Struggling Kaypro Corp is now beset by legal problems to add to its commercial woes, and Microbytes Daily reports that just days after the Solana Beach, California company completed a sale and lease-back transaction on its main premises, a Los Angeles property company has obtained a court order freezing funds in four bank accounts assigned […]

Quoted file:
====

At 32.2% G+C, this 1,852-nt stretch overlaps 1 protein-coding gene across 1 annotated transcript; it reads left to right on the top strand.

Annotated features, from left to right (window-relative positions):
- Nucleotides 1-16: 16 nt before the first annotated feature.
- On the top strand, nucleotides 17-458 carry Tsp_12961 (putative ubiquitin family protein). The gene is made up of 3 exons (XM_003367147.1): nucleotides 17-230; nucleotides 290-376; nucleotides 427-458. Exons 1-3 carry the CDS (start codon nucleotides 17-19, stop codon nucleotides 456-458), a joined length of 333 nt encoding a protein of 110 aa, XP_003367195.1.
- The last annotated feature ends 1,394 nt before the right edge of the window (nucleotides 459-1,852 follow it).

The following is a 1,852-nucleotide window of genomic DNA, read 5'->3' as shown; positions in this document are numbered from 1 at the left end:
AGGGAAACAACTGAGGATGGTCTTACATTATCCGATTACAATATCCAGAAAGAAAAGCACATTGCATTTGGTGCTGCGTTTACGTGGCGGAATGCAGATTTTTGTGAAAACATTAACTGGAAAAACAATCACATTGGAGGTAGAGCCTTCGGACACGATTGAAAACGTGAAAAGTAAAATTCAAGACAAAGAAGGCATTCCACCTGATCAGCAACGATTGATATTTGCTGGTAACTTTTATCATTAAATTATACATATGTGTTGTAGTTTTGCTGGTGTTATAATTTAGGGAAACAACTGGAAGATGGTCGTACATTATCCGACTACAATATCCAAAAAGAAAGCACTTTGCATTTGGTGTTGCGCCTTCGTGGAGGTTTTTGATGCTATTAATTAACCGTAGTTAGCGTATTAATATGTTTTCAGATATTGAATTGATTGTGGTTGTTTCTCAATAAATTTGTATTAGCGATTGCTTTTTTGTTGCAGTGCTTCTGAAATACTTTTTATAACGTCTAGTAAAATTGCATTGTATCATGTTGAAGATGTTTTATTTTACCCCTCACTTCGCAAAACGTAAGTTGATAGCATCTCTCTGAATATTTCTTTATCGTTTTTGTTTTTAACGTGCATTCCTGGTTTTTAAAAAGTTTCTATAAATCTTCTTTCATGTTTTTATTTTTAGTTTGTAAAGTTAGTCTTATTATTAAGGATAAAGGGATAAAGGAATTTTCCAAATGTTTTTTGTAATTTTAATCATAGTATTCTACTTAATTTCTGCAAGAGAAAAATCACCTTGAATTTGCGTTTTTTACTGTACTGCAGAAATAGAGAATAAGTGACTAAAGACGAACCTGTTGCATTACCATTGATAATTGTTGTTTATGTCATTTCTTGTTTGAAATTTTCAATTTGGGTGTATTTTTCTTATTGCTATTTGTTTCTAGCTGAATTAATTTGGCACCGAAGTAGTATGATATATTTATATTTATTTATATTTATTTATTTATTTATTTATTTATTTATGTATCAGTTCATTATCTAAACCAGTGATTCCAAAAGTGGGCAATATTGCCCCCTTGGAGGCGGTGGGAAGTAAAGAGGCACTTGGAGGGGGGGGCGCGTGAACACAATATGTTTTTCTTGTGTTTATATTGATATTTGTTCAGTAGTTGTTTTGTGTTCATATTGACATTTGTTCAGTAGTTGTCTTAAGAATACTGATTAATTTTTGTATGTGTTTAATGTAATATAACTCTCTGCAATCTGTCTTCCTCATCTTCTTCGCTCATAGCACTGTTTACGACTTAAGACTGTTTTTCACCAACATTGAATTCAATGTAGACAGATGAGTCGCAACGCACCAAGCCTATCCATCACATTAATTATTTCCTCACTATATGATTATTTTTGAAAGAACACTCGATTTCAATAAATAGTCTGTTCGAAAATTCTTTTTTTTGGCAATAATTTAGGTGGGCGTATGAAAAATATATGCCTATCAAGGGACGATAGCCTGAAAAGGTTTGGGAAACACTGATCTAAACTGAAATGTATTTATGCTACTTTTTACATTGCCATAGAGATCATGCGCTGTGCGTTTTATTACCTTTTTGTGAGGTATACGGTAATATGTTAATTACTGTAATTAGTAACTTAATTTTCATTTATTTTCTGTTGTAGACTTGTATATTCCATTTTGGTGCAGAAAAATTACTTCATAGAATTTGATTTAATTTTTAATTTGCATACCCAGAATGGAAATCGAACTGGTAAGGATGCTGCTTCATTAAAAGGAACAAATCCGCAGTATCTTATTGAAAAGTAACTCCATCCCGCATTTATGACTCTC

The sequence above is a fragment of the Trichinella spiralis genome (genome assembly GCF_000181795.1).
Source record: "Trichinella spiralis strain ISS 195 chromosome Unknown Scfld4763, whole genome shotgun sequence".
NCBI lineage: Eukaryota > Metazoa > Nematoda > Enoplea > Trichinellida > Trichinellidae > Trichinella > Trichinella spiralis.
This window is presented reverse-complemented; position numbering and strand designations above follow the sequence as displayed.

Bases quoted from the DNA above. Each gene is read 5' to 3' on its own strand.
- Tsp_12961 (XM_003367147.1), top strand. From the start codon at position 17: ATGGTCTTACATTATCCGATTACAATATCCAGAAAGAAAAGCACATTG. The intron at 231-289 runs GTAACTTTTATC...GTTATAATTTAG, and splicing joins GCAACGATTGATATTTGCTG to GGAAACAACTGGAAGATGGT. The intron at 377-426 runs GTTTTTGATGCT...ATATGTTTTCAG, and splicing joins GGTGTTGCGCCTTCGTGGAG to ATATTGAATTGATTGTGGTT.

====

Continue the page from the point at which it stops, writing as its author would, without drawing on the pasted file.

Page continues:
Struggling Kaypro Corp is now beset by legal problems to add to its commercial woes, and Microbytes Daily reports that just days after the Solana Beach, California company completed a sale and lease-back transaction on its main premises, a Los Angeles property company has obtained a court order freezing funds in four bank accounts assigned to Kaypro and its chairman, Andrew Kay. After an ex parte hearing last week, a San Diego Superior Court Judge signed a temporary restraining order to prevent Kaypro and Kay from dispersing funds that may be owed to the Los Angeles estate agent, DMC Financial Corp. The judge’s order affects two accounts each at Sanwa Bank and Southwest Bank and restricts up to $1m of Kaypro’s funds – $250,000 in each account, according to DMC president Desmond Kramer. The lawsuit stems from Kaypro’s efforts to met its capital famine by the sale and leaseback deal on its Solana Beach property. DMC claims that it contracted with Kaypro via a consultant to present possible buyers to Kay, and if a deal resulted, DMC was to receive a commission of 3% of its value. DMC says it made the introduction to Kaypro of Los Angeles-based Signature Group, the firm that paid $6m for the premises two weeks ago. But DMC says Kay led it to believe that Kaypro was not pursuing the Signature Group offer and instead wanted DMC to arrange a loan, and that he learned of completion of the sale and leaseback only from news reports – and that when he telephoned to collect, Kay denied any agreement to pay DMC a commission. A hearing on the dispute has been set for Wednesday next week. The suit filed against Kaypro also asks for punitive damages of $300,000, but DMC says that it just wants to get its commission on the deal and its legal costs. DR-DOS But that is not the only day Kaypro faces in court: Microsoft Corp has filed a suit in US District Court demanding payment of nearly $1m, including about $748,000 in royalties, minimum commitments and other fees under 1985 and 1988 licence agreements, and has notified Kaypro that the it is no longer licensed to use, copy, market or ship any Microsoft products, in particular, MS-DOS, Works and Windows. The 1988 agreement, which covers Microsoft Works and Windows, was terminated on March 24, while the 1985 agreement was cancelled on February 22, according to the court documents. Kaypro says that as soon as it received the letters from Microsoft, it immediately complied, and is now using Monterey, California-based Digital Research’s compatible alternative, DR-DOS – saying that it finds it much superior to MS-DOS. More importantly, it costs Kaypro only $5 a copy where it was having to pay $25 a time to use MS-DOS. Kaypro says it believes that Microsoft has overstated the amount that it owes, suggesting that the figure is more like $150,000. They have grossly exaggerated the situation. We are very upset with them and we might countersue them, said a Kaypro spokesman.